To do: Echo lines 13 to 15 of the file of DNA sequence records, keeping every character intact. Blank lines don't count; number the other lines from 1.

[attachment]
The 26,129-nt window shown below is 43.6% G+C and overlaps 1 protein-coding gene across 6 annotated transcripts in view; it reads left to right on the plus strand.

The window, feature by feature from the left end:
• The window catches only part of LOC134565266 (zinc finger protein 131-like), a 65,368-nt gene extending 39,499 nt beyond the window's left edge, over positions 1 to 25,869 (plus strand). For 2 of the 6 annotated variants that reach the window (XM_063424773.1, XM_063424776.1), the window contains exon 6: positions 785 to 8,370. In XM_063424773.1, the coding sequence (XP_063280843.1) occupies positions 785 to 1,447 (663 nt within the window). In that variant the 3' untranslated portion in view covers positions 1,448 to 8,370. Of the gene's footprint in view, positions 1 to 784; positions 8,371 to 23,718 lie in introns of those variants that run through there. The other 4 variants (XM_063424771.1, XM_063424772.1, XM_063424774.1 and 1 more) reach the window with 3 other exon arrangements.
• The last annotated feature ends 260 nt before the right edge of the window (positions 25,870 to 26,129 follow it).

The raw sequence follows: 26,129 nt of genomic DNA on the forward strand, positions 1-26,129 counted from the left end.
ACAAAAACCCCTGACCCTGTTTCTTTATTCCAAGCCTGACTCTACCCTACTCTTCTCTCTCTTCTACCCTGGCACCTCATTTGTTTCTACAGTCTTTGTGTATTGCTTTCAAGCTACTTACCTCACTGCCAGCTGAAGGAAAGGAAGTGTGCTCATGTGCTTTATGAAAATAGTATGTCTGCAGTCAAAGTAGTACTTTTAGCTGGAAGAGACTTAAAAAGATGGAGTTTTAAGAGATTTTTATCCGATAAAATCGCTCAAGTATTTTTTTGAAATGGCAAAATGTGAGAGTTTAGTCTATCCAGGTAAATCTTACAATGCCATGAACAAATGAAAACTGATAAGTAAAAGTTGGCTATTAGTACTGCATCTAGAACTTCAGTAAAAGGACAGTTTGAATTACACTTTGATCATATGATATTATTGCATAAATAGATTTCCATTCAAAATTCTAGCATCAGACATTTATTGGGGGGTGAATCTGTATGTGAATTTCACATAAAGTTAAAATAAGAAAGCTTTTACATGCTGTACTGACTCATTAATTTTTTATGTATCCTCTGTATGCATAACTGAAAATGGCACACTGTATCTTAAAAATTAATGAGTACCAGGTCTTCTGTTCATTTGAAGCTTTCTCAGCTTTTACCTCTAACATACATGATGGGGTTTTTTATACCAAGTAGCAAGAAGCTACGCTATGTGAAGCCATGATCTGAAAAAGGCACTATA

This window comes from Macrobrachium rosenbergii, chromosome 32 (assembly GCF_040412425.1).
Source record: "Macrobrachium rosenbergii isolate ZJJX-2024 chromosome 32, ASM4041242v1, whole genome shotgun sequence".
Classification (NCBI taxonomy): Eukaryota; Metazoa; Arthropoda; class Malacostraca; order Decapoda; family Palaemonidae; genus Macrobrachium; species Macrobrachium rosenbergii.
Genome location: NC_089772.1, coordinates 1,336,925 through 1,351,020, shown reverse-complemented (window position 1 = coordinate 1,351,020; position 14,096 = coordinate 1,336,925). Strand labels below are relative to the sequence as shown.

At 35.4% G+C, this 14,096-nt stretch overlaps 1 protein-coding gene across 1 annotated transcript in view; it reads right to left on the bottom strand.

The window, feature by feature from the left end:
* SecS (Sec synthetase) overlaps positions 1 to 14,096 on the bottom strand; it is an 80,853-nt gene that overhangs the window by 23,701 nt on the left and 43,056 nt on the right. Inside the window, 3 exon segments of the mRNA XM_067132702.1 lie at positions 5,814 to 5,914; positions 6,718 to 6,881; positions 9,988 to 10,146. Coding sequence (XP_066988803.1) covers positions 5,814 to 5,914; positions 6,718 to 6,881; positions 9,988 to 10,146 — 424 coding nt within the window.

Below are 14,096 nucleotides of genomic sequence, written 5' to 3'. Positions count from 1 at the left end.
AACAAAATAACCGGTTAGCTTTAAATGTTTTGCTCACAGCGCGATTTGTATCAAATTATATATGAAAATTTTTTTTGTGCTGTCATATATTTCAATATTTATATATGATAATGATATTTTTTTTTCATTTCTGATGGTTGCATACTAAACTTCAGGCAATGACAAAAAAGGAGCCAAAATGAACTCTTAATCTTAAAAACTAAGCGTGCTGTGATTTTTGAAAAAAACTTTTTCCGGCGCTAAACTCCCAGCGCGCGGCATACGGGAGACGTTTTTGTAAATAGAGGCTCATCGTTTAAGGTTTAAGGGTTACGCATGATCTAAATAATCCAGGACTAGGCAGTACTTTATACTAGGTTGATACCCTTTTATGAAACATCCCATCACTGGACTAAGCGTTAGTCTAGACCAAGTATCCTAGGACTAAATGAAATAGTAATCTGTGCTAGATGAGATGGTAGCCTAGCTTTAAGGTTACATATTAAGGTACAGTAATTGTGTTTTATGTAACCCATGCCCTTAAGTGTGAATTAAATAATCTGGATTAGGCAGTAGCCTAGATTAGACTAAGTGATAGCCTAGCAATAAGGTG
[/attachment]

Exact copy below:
* SecS (Sec synthetase) overlaps positions 1 to 14,096 on the bottom strand; it is an 80,853-nt gene that overhangs the window by 23,701 nt on the left and 43,056 nt on the right. Inside the window, 3 exon segments of the mRNA XM_067132702.1 lie at positions 5,814 to 5,914; positions 6,718 to 6,881; positions 9,988 to 10,146. Coding sequence (XP_066988803.1) covers positions 5,814 to 5,914; positions 6,718 to 6,881; positions 9,988 to 10,146 — 424 coding nt within the window.

Below are 14,096 nucleotides of genomic sequence, written 5' to 3'. Positions count from 1 at the left end.
AACAAAATAACCGGTTAGCTTTAAATGTTTTGCTCACAGCGCGATTTGTATCAAATTATATATGAAAATTTTTTTTGTGCTGTCATATATTTCAATATTTATATATGATAATGATATTTTTTTTTCATTTCTGATGGTTGCATACTAAACTTCAGGCAATGACAAAAAAGGAGCCAAAATGAACTCTTAATCTTAAAAACTAAGCGTGCTGTGATTTTTGAAAAAAACTTTTTCCGGCGCTAAACTCCCAGCGCGCGGCATACGGGAGACGTTTTTGTAAATAGAGGCTCATCGTTTAAGGTTTAAGGGTTACGCATGATCTAAATAATCCAGGACTAGGCAGTACTTTATACTAGGTTGATACCCTTTTATGAAACATCCCATCACTGGACTAAGCGTTAGTCTAGACCAAGTATCCTAGGACTAAATGAAATAGTAATCTGTGCTAGATGAGATGGTAGCCTAGCTTTAAGGTTACATATTAAGGTACAGTAATTGTGTTTTATGTAACCCATGCCCTTAAGTGTGAATTAAATAATCTGGATTAGGCAGTAGCCTAGATTAGACTAAGTGATAGCCTAGCAATAAGGTG